If you’ve ever attended an event of Global Children Cambodia’s, you might know that we tend to give away traditional kramas to attendees. (Though this shouldn’t be the main reason you support Global Children Cambodia, there’s nothing wrong with a little incentive!)
Recently, British crooner Sam Smith was spotted wearing a Krama scarf, and while we were thrilled to see it on a celebrity, we also want to take a minute and focus on the history of the Krama — especially if it’s about to become a fashion trend, it’s important to know where it came from and what a huge part of life in Cambodia it is.
Kramas are worn by just about everyone in Cambodia and have been for much of the country’s history. When they were first being made by hand, the process took several days. First, spun cotton was soaked in rice for a few days and partially dyed in the color of choice before being woven into rows of elaborate squares. Wealthier Cambodians of the times would use silk instead of cotton, not only because it breathed better, but to show that they were not wearing it to soak up the sweat from labor. Kramas were once used to indicate social class, and even today different colors take on different meanings.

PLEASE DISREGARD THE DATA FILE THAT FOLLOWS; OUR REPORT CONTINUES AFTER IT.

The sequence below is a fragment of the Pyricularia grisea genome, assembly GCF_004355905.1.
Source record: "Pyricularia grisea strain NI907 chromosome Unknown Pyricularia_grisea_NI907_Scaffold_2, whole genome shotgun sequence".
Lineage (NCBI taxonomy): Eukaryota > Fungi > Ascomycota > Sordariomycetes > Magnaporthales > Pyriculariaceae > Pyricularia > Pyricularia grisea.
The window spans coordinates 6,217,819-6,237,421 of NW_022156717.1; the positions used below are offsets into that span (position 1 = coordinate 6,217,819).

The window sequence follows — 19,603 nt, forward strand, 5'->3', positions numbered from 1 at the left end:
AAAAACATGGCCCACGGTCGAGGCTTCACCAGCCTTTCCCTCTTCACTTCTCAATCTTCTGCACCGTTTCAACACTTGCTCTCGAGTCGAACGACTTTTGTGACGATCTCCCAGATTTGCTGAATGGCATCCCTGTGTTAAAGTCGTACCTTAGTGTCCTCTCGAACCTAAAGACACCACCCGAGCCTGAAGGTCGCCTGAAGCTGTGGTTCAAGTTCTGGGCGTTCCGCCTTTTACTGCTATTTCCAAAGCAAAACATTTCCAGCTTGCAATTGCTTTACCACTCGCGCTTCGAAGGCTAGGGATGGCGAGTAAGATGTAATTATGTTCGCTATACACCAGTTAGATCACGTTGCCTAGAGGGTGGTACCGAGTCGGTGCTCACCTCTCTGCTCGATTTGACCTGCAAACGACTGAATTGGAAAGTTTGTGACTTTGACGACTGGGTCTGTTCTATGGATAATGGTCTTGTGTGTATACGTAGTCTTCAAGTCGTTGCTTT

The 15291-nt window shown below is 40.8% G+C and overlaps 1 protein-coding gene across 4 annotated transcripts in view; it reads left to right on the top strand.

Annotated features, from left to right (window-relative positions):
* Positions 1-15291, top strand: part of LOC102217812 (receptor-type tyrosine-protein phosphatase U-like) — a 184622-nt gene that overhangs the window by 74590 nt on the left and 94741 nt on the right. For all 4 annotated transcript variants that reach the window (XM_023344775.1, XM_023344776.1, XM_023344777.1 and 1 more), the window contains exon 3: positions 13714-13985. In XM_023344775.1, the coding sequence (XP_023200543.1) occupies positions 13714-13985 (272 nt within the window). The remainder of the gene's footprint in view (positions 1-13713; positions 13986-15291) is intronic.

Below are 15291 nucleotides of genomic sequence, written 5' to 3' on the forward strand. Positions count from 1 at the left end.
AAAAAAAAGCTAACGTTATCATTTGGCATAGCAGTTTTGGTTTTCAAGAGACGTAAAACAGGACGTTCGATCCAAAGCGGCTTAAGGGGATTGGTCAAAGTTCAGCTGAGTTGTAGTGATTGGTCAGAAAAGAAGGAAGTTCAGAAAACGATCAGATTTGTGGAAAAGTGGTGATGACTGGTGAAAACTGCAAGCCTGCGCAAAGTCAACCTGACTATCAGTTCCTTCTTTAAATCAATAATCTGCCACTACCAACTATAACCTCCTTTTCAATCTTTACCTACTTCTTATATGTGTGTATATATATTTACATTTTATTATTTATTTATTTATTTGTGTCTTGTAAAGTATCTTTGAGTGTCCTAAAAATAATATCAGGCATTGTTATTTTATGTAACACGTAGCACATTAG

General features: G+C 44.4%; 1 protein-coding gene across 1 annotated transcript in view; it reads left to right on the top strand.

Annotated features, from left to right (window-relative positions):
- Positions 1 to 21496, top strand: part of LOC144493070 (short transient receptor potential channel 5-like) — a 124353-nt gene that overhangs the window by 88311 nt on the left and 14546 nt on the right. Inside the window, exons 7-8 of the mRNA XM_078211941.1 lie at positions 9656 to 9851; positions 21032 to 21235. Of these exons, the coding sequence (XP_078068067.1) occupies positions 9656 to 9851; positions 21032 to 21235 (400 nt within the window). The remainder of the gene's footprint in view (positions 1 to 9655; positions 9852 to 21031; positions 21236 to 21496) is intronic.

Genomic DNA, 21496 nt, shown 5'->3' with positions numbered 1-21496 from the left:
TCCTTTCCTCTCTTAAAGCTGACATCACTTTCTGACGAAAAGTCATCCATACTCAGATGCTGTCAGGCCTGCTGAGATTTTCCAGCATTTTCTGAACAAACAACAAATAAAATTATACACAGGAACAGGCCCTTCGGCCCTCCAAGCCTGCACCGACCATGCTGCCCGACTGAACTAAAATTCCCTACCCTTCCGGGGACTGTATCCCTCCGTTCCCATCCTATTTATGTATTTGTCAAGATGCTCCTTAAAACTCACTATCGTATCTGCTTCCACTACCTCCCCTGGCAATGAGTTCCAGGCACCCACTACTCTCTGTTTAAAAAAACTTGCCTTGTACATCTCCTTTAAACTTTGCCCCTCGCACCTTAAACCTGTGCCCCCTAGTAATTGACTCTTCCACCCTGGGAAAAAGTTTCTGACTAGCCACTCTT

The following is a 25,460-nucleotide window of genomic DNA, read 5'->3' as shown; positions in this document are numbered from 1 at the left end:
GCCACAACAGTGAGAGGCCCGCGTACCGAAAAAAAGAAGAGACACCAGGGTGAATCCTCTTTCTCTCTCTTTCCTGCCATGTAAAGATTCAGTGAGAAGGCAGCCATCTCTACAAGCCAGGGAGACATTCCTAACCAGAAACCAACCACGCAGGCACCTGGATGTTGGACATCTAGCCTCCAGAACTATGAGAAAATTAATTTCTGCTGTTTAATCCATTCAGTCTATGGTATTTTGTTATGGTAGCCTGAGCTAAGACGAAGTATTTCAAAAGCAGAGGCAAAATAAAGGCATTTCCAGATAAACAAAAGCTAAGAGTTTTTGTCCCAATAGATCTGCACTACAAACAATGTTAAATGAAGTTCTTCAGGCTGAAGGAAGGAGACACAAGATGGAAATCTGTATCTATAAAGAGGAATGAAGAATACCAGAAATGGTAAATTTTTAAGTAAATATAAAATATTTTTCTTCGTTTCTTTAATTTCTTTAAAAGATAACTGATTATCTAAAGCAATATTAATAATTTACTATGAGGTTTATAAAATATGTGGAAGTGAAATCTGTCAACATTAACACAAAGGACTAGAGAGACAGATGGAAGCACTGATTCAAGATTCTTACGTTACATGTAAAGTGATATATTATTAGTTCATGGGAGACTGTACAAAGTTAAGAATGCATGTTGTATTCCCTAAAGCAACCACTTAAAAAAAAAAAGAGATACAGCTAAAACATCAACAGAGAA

The scarves of today, though traditionally either blue or white, come in a variety of shades and are unsurprisingly just as popular among tourists as they are in Cambodian culture. Used to shade wearers from the sun, to cover when swimming or bathing, and in some cases, even for hammocks, kramas can also be folded and tied to make bags to carry groceries or infants. Today, some kramas are still made on giant hand looms, and can provide job opportunities to women in particular. Styles and colors can vary from region to region, and may have great personal meaning to the wearer.
So, even if Sam Smith popularized it, the krama is much more than just a passing fashion trend. Known to many as one of the national symbols of Cambodia, the krama has been present throughout the many phases of Cambodian history and, like the country itself, can thrive in any situation. While anyone can wear a krama, as it does not have religious significance in Cambodia, it’s nice to know that, when doing so, you’re showing support for Cambodia and wearing it with a bit of intention.